Glockenspiel Tower – 50th Anniversary Celebration (1967-2017)
The original German word “glockenspiel” is literally translated into English as “bells play”; a more idiomatic translation might be “musical bells”. In German usage it may be applied to any carillon-sized or chime-sized tower bell instrument which plays music.
The Bavarian Inn Glockenspiel Tower houses a magnificent 35-bell carillon, a beautiful figurine movement and an illuminated clock, all imported from Germany! Before striking the hour, and on each quarter hour, the clock sounds the 5-bell Westminster chime.
At Noon, 3 p.m., 6 p.m., and 9 p.m. each day the Bavarian Inn Glockenspiel plays several selections which are immediately followed by figurine movement depicting the legend of the Pied Piper of Hameln.
Frankenmuth’s Glockenspiel and Pied Piper
The sound of a 35-bell Glockenspiel is echoing for miles around the town of Frankenmuth with lively German and American tunes and hymns. The sound is originating from a 50-foot bell tower where installation of specially cast carillon bells and figurework for the Pied Piper of Hameln was completed in October, 1967. The tower, which was built in traditional Bavarian style architecture, can be seen from roads leading into Frankenmuth from the south.
Beneath the bells is a large stage where carved wooden figures moving on tracks act out the legend of the Pied Piper of Hameln. The tale of the Pied Piper of Hamelin dates back to the 13th Century and tells of a plague of rats in the German town of Hameln.
In Frankenmuth’s tower, all of the figures from the Pied Piper legend are included in the mechanism which is operated by a clock. Figures 4½ feet high were carved in wood from the Black Forest of Germany. They are fitted with plastic for weather resistance and gaily painted in the distinctive costumes of the 13th Century. Moving on the four separate tracks are the Pied Piper, 14 other figures from the story and, of course, the horde of rats.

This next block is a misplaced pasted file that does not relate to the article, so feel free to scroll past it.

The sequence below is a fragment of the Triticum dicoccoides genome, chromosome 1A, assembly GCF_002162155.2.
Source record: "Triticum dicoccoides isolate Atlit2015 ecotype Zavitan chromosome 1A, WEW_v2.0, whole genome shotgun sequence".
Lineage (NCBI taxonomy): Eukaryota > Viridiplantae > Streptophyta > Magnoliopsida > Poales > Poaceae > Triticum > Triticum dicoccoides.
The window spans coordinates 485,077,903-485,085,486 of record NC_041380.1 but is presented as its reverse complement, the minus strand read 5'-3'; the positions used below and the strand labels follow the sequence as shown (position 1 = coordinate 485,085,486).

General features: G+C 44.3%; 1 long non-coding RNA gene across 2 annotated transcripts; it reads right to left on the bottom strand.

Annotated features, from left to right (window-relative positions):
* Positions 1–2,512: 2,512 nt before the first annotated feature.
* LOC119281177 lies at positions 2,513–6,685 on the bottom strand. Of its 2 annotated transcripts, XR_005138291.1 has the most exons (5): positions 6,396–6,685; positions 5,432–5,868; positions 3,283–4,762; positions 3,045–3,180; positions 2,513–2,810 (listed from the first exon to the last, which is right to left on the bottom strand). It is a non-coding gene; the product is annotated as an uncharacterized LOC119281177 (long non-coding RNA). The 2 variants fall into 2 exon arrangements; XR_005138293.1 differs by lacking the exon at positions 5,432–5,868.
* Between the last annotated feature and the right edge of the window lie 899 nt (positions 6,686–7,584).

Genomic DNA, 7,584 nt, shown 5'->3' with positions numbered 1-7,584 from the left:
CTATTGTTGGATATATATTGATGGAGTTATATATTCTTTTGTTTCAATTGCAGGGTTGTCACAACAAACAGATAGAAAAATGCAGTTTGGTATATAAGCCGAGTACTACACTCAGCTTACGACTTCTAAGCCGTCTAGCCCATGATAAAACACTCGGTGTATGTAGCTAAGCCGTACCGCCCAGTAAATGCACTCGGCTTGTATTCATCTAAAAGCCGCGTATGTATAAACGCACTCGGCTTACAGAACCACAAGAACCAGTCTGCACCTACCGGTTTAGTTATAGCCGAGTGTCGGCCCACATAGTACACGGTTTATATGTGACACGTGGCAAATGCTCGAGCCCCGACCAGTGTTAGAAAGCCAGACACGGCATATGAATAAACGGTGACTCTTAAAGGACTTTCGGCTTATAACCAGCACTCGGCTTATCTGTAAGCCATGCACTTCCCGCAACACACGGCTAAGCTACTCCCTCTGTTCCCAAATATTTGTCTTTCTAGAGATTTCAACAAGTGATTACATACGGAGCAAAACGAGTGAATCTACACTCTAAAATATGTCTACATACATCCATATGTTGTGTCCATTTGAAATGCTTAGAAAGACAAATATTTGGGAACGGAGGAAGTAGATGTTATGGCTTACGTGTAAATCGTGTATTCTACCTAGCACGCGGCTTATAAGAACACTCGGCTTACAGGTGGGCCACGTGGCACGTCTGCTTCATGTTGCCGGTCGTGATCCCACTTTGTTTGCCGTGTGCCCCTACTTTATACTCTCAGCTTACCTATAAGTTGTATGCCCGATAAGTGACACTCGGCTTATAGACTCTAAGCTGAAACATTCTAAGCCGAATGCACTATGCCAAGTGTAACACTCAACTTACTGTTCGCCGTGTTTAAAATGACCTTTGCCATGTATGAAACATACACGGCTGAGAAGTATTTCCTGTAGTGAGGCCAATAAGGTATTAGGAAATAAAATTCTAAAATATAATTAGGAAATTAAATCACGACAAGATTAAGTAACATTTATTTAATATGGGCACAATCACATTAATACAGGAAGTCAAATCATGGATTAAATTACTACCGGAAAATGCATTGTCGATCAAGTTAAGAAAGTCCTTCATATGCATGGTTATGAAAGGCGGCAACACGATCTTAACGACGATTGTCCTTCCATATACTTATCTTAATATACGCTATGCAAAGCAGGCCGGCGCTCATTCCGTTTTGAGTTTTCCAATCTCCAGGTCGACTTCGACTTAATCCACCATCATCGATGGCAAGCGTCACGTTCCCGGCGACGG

Several times each day, the figures appear on a movable stage on the bell tower as the story unfolds before visiting adults and children. The figures move around the stage and disappear through copper doors as scenes change and the story progresses.
Just below the movable stage of the Pied Piper is a large clock face with gold-covered numerals. The hands are copper with leaf-gold covering. Five-bell Westminster chimes sound the hour.
Construction of the tower and all of its attractions was carefully completed as authentically as possible. The Tower itself, constructed of structural steel, is finished with stucco matching the existing Bavarian Inn. The roof is covered with concrete roof tile taken from the old Saginaw Zoo (the only real Bavarian-type tile available in this area).
The carillon uses a special double keyboard which gives the sound of 70 bells. The bells were cast by Eijsbouts Bellfounders of Asten, Holland, world famous for the casting of carillon bells. They were shipped from Holland to Buer, Germany – near Osnabrueck – where they were assembled for the Glockenspiel by Korfhage and Soehne. Korfhage and Soehne is world renowned for its design and construction of Glockenspiel, Uhrenanlagen (clock works) and Figurenemlaufe (figure movements). The company is nearly 200 years old.